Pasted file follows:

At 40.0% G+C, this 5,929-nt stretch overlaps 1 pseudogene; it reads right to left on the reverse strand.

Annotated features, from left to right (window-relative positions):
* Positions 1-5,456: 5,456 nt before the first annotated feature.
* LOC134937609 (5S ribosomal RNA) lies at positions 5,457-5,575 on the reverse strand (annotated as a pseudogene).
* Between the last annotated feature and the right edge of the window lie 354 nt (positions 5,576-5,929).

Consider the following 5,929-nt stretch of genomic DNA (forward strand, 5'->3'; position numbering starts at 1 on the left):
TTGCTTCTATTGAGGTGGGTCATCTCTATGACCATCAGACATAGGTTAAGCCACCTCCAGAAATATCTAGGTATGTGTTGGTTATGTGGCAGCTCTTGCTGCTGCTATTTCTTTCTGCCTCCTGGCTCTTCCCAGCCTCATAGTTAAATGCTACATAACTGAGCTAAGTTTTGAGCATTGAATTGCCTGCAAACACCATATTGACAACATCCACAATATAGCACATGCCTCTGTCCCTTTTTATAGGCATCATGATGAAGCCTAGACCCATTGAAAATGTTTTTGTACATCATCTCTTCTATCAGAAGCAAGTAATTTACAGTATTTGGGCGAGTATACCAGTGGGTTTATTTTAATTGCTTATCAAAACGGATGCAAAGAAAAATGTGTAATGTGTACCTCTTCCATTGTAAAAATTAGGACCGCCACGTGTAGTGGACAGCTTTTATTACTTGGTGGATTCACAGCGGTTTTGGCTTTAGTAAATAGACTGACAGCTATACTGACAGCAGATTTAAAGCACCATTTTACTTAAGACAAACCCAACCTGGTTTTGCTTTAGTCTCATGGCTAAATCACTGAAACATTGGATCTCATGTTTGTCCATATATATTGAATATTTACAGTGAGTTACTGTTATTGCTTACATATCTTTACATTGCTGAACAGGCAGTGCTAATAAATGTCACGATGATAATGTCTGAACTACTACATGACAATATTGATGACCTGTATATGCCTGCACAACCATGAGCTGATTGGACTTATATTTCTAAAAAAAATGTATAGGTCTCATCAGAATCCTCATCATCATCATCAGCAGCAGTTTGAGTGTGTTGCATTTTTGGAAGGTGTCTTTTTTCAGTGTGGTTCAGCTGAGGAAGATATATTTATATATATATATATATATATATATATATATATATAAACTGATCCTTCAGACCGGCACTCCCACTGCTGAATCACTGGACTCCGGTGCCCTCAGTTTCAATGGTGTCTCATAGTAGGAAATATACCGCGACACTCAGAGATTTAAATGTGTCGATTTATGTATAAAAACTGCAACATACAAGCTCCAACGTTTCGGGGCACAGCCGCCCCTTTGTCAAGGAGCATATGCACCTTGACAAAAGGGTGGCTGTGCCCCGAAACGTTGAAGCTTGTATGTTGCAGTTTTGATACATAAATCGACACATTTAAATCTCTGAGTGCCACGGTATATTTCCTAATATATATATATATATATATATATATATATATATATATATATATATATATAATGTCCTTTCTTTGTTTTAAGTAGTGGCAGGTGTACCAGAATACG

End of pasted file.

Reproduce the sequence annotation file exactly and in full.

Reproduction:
At 40.0% G+C, this 5,929-nt stretch overlaps 1 pseudogene; it reads right to left on the reverse strand.

Annotated features, from left to right (window-relative positions):
* Positions 1-5,456: 5,456 nt before the first annotated feature.
* LOC134937609 (5S ribosomal RNA) lies at positions 5,457-5,575 on the reverse strand (annotated as a pseudogene).
* Between the last annotated feature and the right edge of the window lie 354 nt (positions 5,576-5,929).

Consider the following 5,929-nt stretch of genomic DNA (forward strand, 5'->3'; position numbering starts at 1 on the left):
TTGCTTCTATTGAGGTGGGTCATCTCTATGACCATCAGACATAGGTTAAGCCACCTCCAGAAATATCTAGGTATGTGTTGGTTATGTGGCAGCTCTTGCTGCTGCTATTTCTTTCTGCCTCCTGGCTCTTCCCAGCCTCATAGTTAAATGCTACATAACTGAGCTAAGTTTTGAGCATTGAATTGCCTGCAAACACCATATTGACAACATCCACAATATAGCACATGCCTCTGTCCCTTTTTATAGGCATCATGATGAAGCCTAGACCCATTGAAAATGTTTTTGTACATCATCTCTTCTATCAGAAGCAAGTAATTTACAGTATTTGGGCGAGTATACCAGTGGGTTTATTTTAATTGCTTATCAAAACGGATGCAAAGAAAAATGTGTAATGTGTACCTCTTCCATTGTAAAAATTAGGACCGCCACGTGTAGTGGACAGCTTTTATTACTTGGTGGATTCACAGCGGTTTTGGCTTTAGTAAATAGACTGACAGCTATACTGACAGCAGATTTAAAGCACCATTTTACTTAAGACAAACCCAACCTGGTTTTGCTTTAGTCTCATGGCTAAATCACTGAAACATTGGATCTCATGTTTGTCCATATATATTGAATATTTACAGTGAGTTACTGTTATTGCTTACATATCTTTACATTGCTGAACAGGCAGTGCTAATAAATGTCACGATGATAATGTCTGAACTACTACATGACAATATTGATGACCTGTATATGCCTGCACAACCATGAGCTGATTGGACTTATATTTCTAAAAAAAATGTATAGGTCTCATCAGAATCCTCATCATCATCATCAGCAGCAGTTTGAGTGTGTTGCATTTTTGGAAGGTGTCTTTTTTCAGTGTGGTTCAGCTGAGGAAGATATATTTATATATATATATATATATATATATATATATATATAAACTGATCCTTCAGACCGGCACTCCCACTGCTGAATCACTGGACTCCGGTGCCCTCAGTTTCAATGGTGTCTCATAGTAGGAAATATACCGCGACACTCAGAGATTTAAATGTGTCGATTTATGTATAAAAACTGCAACATACAAGCTCCAACGTTTCGGGGCACAGCCGCCCCTTTGTCAAGGAGCATATGCACCTTGACAAAAGGGTGGCTGTGCCCCGAAACGTTGAAGCTTGTATGTTGCAGTTTTGATACATAAATCGACACATTTAAATCTCTGAGTGCCACGGTATATTTCCTAATATATATATATATATATATATATATATATATATATATATATATATATATAATGTCCTTTCTTTGTTTTAAGTAGTGGCAGGTGTACCAGAATACG